The annual cost of Rs 300 crore may look to be a small price to pay for maintaining Parliamentary democracy in India. But that is only the minimum direct cost. If one factors in mis-governance, then the total cost of Indian Parliament begins to look very formidable indeed.

Increasingly, legislators officiate as executives. The MPs Local Area Development Fund (MPLAD), which entitles each Member of Parliament to allot Rs 2 crore annually towards development projects facilitates this dilution of legislative functions. 57 years after Independence, India has ranked consistently around the 125th level on most international socio-economic indices, finding its place among the perpetually poor nations of the world.

While the costs are significant, Indian democracy is also extremely competitive. Almost half the sitting members lose their seat at every general election. After all, that is the only way for the voters to hold their elected representatives to account. One can only hope that this will induce the elected representatives to look afresh at the core issue of governance, if only to increase their own prospect of getting re-elected.

Salaries and perks of Members of Parliament.

MPs are paid salaries and allowances along with travel and other privileges so that they may perform their responsibilities as lawmakers without fear or favour. According to an estimate made a few years ago, this is what an MP makes in terms of salaries and allowances:—

1.Constituency allowance: Rs 12,000 per month.

2.Allowance for Attending Parliament: Rs 400 per day.

3.Office allowance: Rs 14,000/- per month.

4.Secretarial allowance: Rs 10,000 per month.

5.Stationery and postage: Rs 3,000/-.

6.Postage and franking: Rs 1,000/- per month.

Perks: (monetised estimates)

1.Each MP is entitled to a free house, transport to Parliament, and subsidised food. The cost maintenance and furnishing of the house is borne by the government as well. This could easily come to about Rs 1,20,000/- annually towards housing.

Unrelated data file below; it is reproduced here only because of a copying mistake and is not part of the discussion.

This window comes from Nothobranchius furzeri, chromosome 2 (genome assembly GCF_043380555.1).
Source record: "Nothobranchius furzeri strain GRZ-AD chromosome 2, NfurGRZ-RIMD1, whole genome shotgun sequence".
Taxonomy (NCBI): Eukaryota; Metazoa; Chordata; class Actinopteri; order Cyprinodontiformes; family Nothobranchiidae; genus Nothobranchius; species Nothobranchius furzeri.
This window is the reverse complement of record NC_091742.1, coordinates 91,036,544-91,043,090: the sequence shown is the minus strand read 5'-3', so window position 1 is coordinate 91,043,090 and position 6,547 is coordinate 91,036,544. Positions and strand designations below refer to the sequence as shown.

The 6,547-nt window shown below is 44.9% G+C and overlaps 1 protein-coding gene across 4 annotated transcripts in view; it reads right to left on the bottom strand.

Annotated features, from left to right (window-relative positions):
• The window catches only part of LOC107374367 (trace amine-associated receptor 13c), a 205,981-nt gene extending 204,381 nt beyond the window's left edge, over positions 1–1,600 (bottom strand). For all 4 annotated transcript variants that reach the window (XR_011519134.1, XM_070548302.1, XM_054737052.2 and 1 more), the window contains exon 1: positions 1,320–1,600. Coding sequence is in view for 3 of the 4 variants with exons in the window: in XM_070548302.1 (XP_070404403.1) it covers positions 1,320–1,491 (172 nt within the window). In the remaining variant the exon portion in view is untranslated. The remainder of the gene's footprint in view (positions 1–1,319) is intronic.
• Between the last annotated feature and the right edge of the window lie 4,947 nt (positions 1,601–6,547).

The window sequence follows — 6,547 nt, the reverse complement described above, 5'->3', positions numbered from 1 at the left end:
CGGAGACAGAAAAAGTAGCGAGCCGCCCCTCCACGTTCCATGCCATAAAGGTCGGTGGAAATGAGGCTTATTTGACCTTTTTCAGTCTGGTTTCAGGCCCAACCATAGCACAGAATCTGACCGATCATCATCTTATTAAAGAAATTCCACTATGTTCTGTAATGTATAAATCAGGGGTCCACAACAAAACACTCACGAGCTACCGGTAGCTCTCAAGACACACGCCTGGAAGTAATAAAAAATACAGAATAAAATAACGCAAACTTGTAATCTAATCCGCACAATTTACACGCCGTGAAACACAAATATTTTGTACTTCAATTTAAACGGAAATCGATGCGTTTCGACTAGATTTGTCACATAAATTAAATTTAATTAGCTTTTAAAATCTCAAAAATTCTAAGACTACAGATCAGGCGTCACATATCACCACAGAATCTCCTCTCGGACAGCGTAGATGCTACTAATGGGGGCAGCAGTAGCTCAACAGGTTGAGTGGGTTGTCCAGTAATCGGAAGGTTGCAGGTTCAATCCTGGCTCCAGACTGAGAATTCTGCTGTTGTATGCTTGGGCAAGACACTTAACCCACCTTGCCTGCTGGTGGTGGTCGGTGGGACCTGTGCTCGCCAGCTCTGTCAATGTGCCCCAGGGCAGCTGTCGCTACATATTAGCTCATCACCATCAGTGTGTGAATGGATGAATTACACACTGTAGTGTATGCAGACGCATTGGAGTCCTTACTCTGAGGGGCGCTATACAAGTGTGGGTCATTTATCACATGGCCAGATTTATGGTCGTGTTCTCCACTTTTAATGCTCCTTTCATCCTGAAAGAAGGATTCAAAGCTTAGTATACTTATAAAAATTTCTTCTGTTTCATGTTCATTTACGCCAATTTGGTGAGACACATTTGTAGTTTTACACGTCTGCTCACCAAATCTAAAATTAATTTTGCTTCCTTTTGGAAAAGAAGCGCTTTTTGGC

2.A daily travel allowance of Rs 8 per kilometre, which could translate in to Rs 48,000 for a chauffer driven car during session. In addition, a conservative estimate of rs 24,000 for food. Both these could total about rs 75,000 per year.

3.Each MP get 50,000 units of free electricity every year. At a conservative rate of rs 2.,50 per unit, this will come to Rs 1,25,000/-. In addition, water is provided free.

4.Each MP is entitled to 3 telephones, one in the office, one at home, and one in the constituency, and total free calls could be 1,70,000 free local calls per year. One of these lines can be used for connecting to the Internet. But MPs have to pay for these facilities if they use them beyond the free limit. Unutilised free calls can be transferred to their mobile phones. At a minimum the monetised value of this benefit would be about Rs 2 lakh per anum.

5.An MP can travel 32 times by air (business class) anywhere within India, along with his of her spouse of a companion. He or she can travel another 8 times from the constituency to Delhi to attend Parliament sessions. At an average air fare of Rs 7,000, this could easily come to Rs 5,60,000/- annually.

6.When travelling abroad on an official visit, the MP gets a free business class ticket, along with a daily allowance which depends on the country being visited.

7. Each MP is entitled to unlimited free passes to travel (first class or AC 2-tier) by train any where in the country, along with a companion. The annual rail fare could easily come to about Rs 1,00,000/-.

8. Most medical expenses of an MP are taken care of under the Contributory Health Service Scheme of the Union Government.

9. Each MP is entitled to a pension for life. (This was added by the previous NDA government). The basic pension is Rs 3000 per month, and it increases as per the length of service in Parliament. There are additional travel and medical benefits for former MPs as well.

The writer is Director, Liberty Institute, a Delhi-based free market think tank